No, DaBaby, HIV will not ‘make you die in 2 to 3 weeks.’ Here’s the truth.

·9 min read
DaBaby's comments about HIV and gay people are doing more harm than perhaps he realizes. (Jordan Strauss/Invision/Associated Press)
DaBaby's comments about HIV and gay people are doing more harm than perhaps he realizes. (Jordan Strauss/Invision/Associated Press)

On Sunday, DaBaby unleashed a homophobic rant while performing at the Rolling Loud festival in Miami.

As heard in video footage shared on social media, the chart-topping rapper is seen insulting gay men and saying harmful rhetoric about people living with HIV.

“If you didn’t show up today with HIV, AIDS, any of them deadly sexually transmitted diseases that’ll make you die in two, three weeks, then put your cellphone light up,” he said. “Ladies, if your p***y smell like water, put a cellphone light them up. Fellas, if you ain’t sucking d*** in the parking lot, put your cellphone light up. Keep it real.”

The footage went viral and welcomed a slew of criticism from HIV activists and celebrities alike, including from Dua Lipa, Demi Lovato, Jonathan Van Ness, Elton John, GLAAD and others. 

Unfortunately, their comments did little to educate the rapper. 

DaBaby stepped in hot water again the next day when he doubled down in a nearly five-minute Instagram Story video where he attempted to “address this weak ass internet sh_t.”

“All the lights went up — gay or straight — you wanna know why?” the rapper reportedly told his 19 million followers in the since-deleted video. “Because even my gay fans don’t got f–king AIDS, stupid ass n—as. They don’t got AIDS. My gay fans, they take care of themselves. They ain’t no nasty gay n—as, see what I’m saying? They ain’t no junkies on the street.”

Following his comments, the clothing brand boohooMAN condemned the rapper’s comments and chose to drop him from their campaign. 

DaBaby apologized for his comments on Tuesday, but sadly, the harmful message had already been said.

The truth about HIV and AIDS today

It's important to distinguish that HIV and AIDS are not the same thing: HIV is a virus that, when left untreated, will progress to the disease known as AIDS (acquired immune deficiency syndrome). 

Since the first AIDS case was discovered in 1981, nearly 33 million people globally have died from AIDS-related illnesses. But a lot has changed in the last 20 years.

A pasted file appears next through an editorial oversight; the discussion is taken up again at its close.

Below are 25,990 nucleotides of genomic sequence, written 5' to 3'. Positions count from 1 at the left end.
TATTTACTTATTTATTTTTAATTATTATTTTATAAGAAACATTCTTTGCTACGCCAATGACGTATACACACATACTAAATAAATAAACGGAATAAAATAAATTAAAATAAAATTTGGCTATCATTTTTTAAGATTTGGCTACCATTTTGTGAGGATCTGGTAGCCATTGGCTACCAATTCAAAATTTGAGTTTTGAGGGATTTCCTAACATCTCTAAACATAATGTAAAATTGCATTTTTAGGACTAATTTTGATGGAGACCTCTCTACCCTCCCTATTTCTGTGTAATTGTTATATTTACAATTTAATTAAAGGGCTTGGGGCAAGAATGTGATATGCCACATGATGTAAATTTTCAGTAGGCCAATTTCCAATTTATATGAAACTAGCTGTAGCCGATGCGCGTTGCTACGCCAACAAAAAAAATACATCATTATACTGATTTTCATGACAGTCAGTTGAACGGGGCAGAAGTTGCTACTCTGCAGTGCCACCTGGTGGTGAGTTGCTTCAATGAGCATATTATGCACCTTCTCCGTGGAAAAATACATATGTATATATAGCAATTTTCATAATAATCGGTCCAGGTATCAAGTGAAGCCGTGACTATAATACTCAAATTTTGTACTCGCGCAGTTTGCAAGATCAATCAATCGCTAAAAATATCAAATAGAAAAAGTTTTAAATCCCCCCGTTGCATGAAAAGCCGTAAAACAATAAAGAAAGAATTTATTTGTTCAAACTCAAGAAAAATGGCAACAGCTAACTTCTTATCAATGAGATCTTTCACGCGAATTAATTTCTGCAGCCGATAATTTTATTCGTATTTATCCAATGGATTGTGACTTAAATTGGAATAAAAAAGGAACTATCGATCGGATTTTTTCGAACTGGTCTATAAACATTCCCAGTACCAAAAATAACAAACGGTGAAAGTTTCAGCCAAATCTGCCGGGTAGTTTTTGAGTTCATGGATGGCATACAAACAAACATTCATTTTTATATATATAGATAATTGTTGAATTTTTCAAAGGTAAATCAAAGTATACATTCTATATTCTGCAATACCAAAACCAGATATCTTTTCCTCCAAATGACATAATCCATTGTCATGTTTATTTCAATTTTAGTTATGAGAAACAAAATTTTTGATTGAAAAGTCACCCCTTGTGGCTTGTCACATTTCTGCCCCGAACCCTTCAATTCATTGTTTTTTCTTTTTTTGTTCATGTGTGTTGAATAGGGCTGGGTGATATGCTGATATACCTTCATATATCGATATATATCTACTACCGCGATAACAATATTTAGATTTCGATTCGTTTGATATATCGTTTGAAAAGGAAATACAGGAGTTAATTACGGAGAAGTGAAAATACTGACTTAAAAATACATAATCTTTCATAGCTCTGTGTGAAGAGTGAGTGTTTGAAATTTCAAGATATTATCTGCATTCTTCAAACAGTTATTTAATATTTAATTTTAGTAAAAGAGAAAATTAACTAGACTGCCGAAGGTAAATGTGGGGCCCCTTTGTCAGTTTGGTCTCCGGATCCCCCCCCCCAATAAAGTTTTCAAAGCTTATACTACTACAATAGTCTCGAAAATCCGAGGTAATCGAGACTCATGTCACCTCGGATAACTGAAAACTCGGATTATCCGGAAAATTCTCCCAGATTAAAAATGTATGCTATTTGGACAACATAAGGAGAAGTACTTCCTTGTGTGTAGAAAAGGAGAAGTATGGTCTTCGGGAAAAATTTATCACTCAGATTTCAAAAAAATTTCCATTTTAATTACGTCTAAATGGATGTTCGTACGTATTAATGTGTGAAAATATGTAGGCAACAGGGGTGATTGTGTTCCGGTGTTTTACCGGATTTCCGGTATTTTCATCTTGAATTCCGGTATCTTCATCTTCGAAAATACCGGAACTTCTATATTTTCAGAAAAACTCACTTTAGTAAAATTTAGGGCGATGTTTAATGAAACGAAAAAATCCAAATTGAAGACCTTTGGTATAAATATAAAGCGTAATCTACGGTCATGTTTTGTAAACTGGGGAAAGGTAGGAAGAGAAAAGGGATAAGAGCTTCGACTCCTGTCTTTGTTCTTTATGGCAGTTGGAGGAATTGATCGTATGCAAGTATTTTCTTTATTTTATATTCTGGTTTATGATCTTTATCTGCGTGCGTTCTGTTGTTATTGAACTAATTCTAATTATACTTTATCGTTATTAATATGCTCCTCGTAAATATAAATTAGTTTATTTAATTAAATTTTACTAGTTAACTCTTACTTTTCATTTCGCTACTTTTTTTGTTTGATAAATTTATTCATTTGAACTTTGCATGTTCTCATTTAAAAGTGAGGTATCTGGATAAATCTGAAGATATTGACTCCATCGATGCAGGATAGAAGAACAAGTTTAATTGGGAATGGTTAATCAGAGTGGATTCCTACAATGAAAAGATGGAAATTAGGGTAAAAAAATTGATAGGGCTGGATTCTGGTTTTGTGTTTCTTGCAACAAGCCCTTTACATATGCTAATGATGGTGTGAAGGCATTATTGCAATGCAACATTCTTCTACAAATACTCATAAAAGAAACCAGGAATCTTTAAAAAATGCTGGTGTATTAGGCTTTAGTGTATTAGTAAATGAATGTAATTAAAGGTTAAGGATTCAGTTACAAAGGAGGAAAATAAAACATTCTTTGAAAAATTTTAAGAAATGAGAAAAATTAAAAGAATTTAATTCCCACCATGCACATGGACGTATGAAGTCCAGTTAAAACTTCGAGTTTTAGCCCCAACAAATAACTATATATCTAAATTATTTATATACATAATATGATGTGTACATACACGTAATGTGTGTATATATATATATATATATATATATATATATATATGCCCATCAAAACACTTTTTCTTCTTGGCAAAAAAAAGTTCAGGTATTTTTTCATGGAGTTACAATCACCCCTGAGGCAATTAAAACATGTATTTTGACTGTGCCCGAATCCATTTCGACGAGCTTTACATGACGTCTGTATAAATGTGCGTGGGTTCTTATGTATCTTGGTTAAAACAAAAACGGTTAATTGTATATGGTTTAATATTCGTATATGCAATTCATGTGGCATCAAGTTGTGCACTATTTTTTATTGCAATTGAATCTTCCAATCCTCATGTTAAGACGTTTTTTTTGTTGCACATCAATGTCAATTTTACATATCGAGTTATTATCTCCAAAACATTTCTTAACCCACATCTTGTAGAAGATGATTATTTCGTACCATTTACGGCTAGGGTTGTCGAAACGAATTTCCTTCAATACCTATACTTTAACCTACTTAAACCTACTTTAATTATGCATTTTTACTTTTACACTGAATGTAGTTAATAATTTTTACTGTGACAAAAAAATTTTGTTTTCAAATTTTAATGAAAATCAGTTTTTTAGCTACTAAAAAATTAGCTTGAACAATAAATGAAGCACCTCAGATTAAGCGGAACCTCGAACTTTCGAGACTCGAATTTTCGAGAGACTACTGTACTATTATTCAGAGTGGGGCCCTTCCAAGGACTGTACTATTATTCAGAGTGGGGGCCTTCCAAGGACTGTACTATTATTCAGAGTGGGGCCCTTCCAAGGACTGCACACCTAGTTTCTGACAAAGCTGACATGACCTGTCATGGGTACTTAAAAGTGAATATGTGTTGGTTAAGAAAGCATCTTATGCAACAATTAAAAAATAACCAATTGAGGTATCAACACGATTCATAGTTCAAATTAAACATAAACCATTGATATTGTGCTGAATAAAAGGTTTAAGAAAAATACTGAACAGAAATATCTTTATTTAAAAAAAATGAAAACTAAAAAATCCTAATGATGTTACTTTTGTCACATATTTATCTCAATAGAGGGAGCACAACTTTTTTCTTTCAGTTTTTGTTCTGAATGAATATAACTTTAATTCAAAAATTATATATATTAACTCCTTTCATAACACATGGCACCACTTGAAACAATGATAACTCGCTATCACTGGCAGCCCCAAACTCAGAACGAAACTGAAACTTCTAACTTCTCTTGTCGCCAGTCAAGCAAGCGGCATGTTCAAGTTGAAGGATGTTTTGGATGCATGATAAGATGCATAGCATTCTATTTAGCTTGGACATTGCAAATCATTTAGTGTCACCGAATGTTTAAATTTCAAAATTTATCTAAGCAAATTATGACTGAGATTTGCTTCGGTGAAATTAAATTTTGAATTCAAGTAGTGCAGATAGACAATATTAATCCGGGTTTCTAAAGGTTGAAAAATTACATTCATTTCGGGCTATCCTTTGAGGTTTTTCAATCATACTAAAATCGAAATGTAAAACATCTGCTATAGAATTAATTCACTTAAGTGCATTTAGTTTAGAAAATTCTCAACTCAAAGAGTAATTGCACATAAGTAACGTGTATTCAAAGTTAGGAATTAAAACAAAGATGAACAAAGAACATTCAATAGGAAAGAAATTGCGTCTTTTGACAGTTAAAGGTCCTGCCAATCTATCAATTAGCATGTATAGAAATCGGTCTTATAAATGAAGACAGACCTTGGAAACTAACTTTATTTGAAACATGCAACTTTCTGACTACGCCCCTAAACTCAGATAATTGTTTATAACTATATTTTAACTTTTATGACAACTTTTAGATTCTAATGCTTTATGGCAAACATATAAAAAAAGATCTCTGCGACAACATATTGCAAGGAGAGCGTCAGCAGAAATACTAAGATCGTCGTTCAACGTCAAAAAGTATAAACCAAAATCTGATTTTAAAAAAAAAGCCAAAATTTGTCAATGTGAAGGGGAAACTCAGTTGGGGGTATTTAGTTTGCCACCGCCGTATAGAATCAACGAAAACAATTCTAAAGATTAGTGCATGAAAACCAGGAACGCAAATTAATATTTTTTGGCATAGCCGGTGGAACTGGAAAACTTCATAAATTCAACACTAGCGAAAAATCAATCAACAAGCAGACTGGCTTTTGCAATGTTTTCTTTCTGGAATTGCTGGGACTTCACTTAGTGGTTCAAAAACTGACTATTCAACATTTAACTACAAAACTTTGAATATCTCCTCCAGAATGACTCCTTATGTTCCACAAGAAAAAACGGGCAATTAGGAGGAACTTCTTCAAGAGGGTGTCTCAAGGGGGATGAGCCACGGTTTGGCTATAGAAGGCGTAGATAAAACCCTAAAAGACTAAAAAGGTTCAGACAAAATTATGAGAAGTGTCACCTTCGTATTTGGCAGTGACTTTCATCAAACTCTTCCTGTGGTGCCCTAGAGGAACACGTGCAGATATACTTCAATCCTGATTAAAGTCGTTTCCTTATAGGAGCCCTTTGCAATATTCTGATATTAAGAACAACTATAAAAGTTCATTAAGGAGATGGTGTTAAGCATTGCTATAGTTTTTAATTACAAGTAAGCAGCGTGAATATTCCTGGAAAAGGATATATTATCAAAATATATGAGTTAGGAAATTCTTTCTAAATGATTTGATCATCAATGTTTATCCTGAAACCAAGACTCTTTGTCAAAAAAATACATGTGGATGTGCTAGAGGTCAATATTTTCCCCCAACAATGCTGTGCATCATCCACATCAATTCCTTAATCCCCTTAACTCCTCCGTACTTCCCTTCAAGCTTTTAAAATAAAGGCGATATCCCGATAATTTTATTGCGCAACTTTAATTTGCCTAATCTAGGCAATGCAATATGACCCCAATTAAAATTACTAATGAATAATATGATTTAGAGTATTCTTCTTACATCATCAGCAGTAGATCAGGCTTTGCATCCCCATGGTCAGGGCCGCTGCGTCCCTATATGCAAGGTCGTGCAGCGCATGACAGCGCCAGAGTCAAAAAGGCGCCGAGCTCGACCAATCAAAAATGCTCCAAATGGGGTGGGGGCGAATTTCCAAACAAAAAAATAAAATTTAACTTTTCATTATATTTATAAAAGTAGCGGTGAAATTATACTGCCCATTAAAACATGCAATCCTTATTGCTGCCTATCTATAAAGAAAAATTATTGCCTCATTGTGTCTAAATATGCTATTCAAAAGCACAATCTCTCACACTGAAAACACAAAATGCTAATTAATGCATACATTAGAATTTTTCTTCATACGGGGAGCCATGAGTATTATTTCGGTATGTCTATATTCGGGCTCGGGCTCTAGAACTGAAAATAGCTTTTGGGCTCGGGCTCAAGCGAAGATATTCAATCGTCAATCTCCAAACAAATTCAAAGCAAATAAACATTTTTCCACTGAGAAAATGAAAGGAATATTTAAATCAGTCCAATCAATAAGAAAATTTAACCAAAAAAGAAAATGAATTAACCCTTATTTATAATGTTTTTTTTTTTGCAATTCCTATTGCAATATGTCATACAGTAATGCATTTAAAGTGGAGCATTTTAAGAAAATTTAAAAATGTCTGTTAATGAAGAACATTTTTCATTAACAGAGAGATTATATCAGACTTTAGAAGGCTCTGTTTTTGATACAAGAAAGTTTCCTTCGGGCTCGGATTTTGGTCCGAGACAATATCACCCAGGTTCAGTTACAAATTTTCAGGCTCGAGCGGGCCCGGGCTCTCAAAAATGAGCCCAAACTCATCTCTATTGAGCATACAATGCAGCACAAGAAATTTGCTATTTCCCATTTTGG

HIV is not a "deadly" disease any longer but rather a chronic manageable condition requiring daily treatment not dissimilar to other conditions like diabetes. Statements like the one DaBaby perpetuated onstage erase years of work from activists attempting to destigmatize the virus.  

"It triggered thoughts from me being first diagnosed and being told I only had six months to live," Olga Irwin, a spokesperson for Positive Women's Network USA (PWN-USA), a nationwide community of women living with HIV, tells Yahoo Life of hearing DeBaby's comments. 

"I'm a survivor," adds Irwin, who has lived with HIV for 25 years. "Those two sentences brought us back to the 1980s. That one comment is probably going to take us another five, six years to get [perceptions around HIV] back up to where we're at now, simply because he's a celebrity." 

The truth is that HIV treatment is now so advanced that people with HIV can expect to live as long as those who do not have HIV. 

Thanks to the global consensus U=U (undetectable equals untransmittable), it is common knowledge that when a person living with HIV is on treatment and their viral load (the volume of virus found in the body) is suppressed, or undetectable, which can take days to weeks to achieve, it is impossible for them to transmit the virus to others.

That realization alone has changed the well-being of millions of people living with HIV around the world. It's not only saved their lives but they've also regained their dignity. They are reminded that they're not diseased nor plagued, but that they're worthy of being loved (and making love) just like everybody else. 

"HIV has changed and it's past time to educate the public about it," Bruce Richman, founder of the U=U campaign, tells Yahoo Life. "DaBaby's appalling ignorance and homophobia gives the media an opportunity to educate about the reality of HIV today."

Furthermore, daily pill strategies like PrEP, which when taken routinely makes it nearly impossible to contract HIV, has become key to beating the epidemic long term. According to the World Health Organization, 600, 000 people across 76 countries received PrEP at least once in 2019 — a 70 percent increase from 2018. 

This week it was announced that PrEP will now be free under most health insurance plans.

The dangerous impact of HIV misconceptions 

"Celebrities have a huge influence on their audience, everything they say carries so much weight and authority — especially with young fans," Karl Schmid, a Los Angeles-based ABC correspondent and co-founder of +Life Media who came out as HIV-positive in 2018, tells Yahoo Life. 

"When celebs like DaBaby preach homophobia and spread misinformation about HIV/AIDS, those ideas spread like wildfire," he adds. "There’s no excuse for ignorance and less of one for spreading it."